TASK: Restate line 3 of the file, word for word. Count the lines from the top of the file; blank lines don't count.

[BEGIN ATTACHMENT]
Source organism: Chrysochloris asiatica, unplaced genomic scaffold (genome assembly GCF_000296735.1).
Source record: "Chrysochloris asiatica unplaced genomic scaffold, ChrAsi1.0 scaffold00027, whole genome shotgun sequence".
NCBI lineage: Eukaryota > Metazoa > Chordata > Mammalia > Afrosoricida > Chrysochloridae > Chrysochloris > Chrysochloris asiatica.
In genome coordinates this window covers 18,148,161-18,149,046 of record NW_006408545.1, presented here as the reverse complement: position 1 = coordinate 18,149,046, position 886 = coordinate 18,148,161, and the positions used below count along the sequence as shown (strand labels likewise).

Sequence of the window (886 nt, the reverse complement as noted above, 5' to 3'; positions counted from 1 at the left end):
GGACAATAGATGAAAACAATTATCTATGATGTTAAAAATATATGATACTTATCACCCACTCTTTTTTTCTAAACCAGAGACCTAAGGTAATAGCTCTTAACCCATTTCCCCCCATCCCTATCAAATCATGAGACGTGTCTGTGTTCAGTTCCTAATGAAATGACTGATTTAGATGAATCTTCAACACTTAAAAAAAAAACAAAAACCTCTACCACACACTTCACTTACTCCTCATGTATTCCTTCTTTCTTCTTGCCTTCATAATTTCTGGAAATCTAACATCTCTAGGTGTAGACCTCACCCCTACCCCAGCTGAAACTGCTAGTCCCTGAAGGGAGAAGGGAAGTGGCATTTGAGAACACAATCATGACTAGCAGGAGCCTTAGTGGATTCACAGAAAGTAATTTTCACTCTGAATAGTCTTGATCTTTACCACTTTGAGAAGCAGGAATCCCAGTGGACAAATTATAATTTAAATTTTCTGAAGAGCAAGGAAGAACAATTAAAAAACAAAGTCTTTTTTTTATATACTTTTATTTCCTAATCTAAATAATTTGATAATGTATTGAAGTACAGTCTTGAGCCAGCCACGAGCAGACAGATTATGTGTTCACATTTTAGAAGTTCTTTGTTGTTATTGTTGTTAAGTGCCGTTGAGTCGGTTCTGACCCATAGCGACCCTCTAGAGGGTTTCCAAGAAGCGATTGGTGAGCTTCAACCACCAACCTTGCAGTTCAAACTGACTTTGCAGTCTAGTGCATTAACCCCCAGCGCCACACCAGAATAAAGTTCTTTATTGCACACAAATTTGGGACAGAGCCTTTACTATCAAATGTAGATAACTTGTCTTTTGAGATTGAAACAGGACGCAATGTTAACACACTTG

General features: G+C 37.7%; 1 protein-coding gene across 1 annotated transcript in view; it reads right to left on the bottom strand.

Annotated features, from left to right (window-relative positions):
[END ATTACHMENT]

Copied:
NCBI lineage: Eukaryota > Metazoa > Chordata > Mammalia > Afrosoricida > Chrysochloridae > Chrysochloris > Chrysochloris asiatica.